Investing in education could add $2.54 trillion to the global economy: ‘Playful learning’ is key

(Credit: Unsplash)

This article is brought to you thanks to the collaboration of The European Sting with the World Economic Forum.

Author: Bo Stjerne Thomsen, Chair, Learning through Play, The LEGO Foundation

  • When education was massively disrupted by COVID-19, many children were already facing disruption posed by climate change and the Fourth Industrial Revolution.
  • To enable children to thrive, society needs to focus on creating learning systems that develop skills they need now and in the future.
  • Improving students’ capacity for problem-solving could add an additional $2.54 trillion to the global economy.

Children today need to find their way in an increasingly uncertain world – a post-pandemic world of climate change, automation and rapid digitisation.

The compound effects of the pandemic, pre-existing inequalities, and the rapid technological change of the Fourth Industrial Revolution, mean that returning to the status quo not only risks undermining the global economic recovery, but also of holding back the potential of an entire generation.

To enable children to thrive, we must focus on creating learning systems that develop the skills that children, families, communities and societies really need for both today and tomorrow.

This is World Economic Forum’s vision for a future-proof Education 4.0, which reflects the LEGO Foundation’s ambition to reimagine education so that children emerge equipped with skills like critical thinking, problem solving, creativity and collaboration.

The Forum’s latest report, the Economic Case for Education 4.0, shows that this is not simply good for children, but also good for the economy. It found that a worldwide improvement in students’ capacity for problem-solving to the average level of today’s top 10 scoring countries could add an additional $2.54 trillion to the global economy.

Catalysing Education 4.0 Image: World Economic Forum

Innovative teaching methods to unlock skills

But how? In a forthcoming white paper, the LEGO Foundation has carried out our own comprehensive review to understand how to make Education 4.0 a reality. We found consistent evidence linking playful learning with the development of children’s holistic skills.

Play is the most natural way that children learn to not only read and write, but also develop physically, socially, cognitively, creatively and emotionally.

Yet, this is not widely reflected in education systems. Changing systems to better reflect this relationship between learning and play will require a mindset shift, as well as collaboration from parents, teachers and policymakers.

Catalysing Education 4.0 Image: World Economic Forum

Investing in the workforce and supporting teachers to teach in new ways, using innovative teaching methods, is critical to unlock these skills. Such methods build motivation, engagement, voice and agency and ensure children maintain their curiosity and excitement for learning.

And children who love learning potentially grow into adults who are better equipped to adapt to the changing workforce needs of dynamic economies. The good news is that education innovators don’t need to reinvent the wheel – there is strong evidence from many countries that learning through play is effective.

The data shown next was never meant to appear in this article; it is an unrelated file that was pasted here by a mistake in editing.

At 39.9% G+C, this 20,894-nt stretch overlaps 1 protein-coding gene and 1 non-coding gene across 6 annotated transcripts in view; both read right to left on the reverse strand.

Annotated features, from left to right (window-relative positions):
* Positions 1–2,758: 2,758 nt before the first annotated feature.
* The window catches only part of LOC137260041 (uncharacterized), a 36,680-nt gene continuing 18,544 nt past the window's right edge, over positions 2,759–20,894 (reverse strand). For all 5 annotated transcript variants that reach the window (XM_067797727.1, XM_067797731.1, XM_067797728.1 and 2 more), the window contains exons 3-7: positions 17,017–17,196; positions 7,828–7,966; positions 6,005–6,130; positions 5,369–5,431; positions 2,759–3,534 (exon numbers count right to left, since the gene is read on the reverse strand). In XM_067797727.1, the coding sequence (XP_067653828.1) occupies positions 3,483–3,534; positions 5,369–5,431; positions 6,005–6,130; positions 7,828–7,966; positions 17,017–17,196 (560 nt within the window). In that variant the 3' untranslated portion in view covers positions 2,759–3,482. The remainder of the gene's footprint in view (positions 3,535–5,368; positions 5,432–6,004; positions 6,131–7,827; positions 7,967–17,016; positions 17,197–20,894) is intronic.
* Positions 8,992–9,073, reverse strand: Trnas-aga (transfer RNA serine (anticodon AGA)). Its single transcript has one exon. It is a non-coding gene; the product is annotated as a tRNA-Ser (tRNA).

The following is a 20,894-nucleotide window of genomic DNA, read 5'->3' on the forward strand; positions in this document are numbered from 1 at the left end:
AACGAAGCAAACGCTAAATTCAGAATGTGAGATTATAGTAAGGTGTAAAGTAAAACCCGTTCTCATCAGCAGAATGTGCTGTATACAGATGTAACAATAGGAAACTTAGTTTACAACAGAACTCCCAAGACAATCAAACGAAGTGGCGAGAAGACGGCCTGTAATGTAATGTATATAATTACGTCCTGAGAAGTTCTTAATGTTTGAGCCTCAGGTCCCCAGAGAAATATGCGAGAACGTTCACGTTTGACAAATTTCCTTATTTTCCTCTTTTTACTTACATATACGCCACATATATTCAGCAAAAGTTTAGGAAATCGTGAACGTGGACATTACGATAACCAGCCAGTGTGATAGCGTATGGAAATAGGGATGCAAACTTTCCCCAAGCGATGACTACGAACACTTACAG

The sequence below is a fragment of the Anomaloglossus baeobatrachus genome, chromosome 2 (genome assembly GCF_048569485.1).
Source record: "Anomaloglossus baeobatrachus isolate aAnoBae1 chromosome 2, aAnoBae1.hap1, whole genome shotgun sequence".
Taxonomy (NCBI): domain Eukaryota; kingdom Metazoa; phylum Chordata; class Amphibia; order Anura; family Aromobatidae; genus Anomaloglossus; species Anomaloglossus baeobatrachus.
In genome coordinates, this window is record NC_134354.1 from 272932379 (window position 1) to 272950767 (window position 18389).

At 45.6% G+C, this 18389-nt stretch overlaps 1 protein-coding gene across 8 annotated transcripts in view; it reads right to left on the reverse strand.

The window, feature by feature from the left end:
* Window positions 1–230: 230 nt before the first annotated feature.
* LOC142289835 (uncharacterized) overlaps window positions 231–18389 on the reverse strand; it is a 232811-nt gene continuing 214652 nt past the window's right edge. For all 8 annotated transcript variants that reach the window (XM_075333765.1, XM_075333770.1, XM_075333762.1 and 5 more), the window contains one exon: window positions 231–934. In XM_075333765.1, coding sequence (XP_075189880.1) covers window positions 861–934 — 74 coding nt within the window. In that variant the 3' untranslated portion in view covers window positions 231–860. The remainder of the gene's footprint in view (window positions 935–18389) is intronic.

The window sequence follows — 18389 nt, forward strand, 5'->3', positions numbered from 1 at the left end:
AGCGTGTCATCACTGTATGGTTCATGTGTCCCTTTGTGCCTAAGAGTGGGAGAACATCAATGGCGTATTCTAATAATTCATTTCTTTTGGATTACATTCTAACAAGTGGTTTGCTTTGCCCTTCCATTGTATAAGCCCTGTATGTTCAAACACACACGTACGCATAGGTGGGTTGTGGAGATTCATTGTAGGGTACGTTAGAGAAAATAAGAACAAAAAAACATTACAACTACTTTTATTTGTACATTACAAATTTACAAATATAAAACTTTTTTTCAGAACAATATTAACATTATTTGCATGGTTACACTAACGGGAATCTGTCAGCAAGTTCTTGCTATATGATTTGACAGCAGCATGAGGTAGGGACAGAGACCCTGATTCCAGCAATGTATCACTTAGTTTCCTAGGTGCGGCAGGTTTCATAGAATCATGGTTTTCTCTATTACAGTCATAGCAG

Unique opportunity to reimagine learning

As part of the global post-pandemic recovery, there is currently a unique window to identify opportunities for strategic investment to transform learning and to reimagine education.

It requires investment in upskilling and innovative pedagogical development of the teaching workforce, as well as new assessment mechanisms and adoption of new learning technologies.

To reimagine what learning can and should look like today and in the future, systems should be inclusive, focus on the breadth of skills needed, and leverage technological and pedagogical innovation to put learners first.

What is the World Economic Forum doing to improve digital intelligence in children?

The latest figures show that 56% of 8-12-year-olds across 29 countries are involved in at least one of the world’s major cyber-risks: cyberbullying, video-game addiction, online sexual behaviour or meeting with strangers encountered on the web.

Using the Forum’s platform to accelerate its work globally, #DQEveryChild, an initiative to increase the digital intelligence quotient (DQ) of children aged 8-12, has reduced cyber-risk exposure by 15%.

In March 2019, the DQ Global Standards Report 2019 was launched – the first attempt to define a global standard for digital literacy, skills and readiness across the education and technology sectors.

Our System Initiative on Shaping the Future of Media, Information and Entertainment has brought together key stakeholders to ensure better digital intelligence for children worldwide. Find our more about DQ Citizenship in our Impact Story.

Take a playful approach to education

To harness this opportunity, policymakers need to make dedicated, visible public commitments to support the transformation of education and deliberately promote skills and a playful approach to education.

All stakeholders – from governments and non-governmental agencies, to businesses, investors, and educators, parents and caregivers, as well as learners themselves – have a role to play in supporting the growing movement to make Education 4.0 a universal reality.

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